So how will this work in New Zealand? No details have been revealed just yet but the original feebate discussed in 2019 would have seen imported EVs and ‘clean’ cars subsidised by up to $8000, with penalties of up to  $2000 imposed on imported ‘dirty’ vehicles. 

And while this may seem like a win-win solution, many environmentalists are rallying against a simple 1:1 transition of petrol vehicles to EVs and calling for more support for transport modes that cut down on the need for private cars. There is a huge support for alternative transport to cars, EV or otherwise, just look at the “Liberate the Lane” event on the Auckland Harbour Bridge this past weekend. For one, the manufacturing of EVs is still a massive polluter and the batteries for these vehicles contain rare and very toxic materials such as lithium, making them dangerous to simply trash once they’ve passed their prime. 

We need to support people to make the shift to EV ownership while also considering a world with significantly fewer cars, like a 50%-90% reduction of total vehicles on NZ’s roads. While a hard pill to swallow, there are so many more ways we can decrease our transport emissions through technology readily available in New Zealand.

There are e-scooters and ever-increasing bike lane spending in every major city that are cheap and effective for short trips- an example of this being Wellington’s recent $200m+ commitment. We also have buses and trains which, with proper funding, would be fit for purpose for many New Zealanders. And for those trips that can’t be made for public transport, there is car share, a solution which reduces emissions and congestion – bringing more positive outcomes to the environment and our society. 

There are also concerns that this feebate doesn’t go far enough as it was only designed to apply to new and imported vehicles, not those that are sold secondhand within New Zealand. The older a vehicle is, the more CO2 it emits so focusing only on imports may not have the impact we’re hoping for.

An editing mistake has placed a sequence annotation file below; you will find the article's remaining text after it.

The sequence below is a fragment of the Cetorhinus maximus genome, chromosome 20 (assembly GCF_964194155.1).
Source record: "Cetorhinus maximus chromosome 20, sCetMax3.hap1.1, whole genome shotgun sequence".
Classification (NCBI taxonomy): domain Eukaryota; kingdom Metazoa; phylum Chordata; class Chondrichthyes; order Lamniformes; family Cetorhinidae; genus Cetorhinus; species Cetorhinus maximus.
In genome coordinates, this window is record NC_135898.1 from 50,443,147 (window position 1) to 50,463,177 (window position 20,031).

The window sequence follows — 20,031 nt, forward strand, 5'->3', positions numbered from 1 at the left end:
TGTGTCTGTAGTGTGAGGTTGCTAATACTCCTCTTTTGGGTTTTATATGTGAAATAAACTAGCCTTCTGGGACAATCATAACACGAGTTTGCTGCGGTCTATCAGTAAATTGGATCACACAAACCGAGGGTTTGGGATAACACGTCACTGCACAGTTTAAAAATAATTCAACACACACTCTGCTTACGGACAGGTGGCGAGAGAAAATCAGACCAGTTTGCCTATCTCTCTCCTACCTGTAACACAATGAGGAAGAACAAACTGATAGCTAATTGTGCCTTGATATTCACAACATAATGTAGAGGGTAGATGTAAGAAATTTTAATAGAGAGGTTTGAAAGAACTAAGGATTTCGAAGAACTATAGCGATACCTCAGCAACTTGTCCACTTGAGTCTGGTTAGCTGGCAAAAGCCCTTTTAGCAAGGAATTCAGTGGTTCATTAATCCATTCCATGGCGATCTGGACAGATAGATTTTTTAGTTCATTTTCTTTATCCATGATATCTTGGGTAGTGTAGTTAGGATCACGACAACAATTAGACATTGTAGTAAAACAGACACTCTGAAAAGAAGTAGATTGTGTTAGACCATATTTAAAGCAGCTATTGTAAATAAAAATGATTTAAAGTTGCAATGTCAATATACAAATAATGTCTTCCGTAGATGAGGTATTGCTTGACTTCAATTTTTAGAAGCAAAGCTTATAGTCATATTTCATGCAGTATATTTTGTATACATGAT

One aspect that the full feebate scheme misses the mark a bit on is that it ignores a mixed and shared use model, which could have lasting impacts on our planet. Car-share, public transport, ride hailing/taxi and micro-mobility options, including active transportation such as cycling and walking, are clearly the most efficient way of reducing our emissions. 

At the end of the day the average trip in NZ is a mere 9kms, most of which can easily be replaced by private vehicle alternatives. As a country we are looking for non-traditional, net zero carbon outcomes, so there is a serious need to invest in non-traditional modes of transport and divorce ourselves from the long-standing love affair Kiwis have with private vehicle ownership.

This is absolutely required in order to make our cities cleaner, less congested, and substantially more liveable. The feebate is great as a first step, but we risk only making one small step and resting on our laurels, instead of thinking of transport emissions as a multi-faceted issue with multiple interlocking solutions. 

Erik Zydervelt is CEO and co-founder of Wellington-based climate-positive free-floating car-share Mevo.

Review overview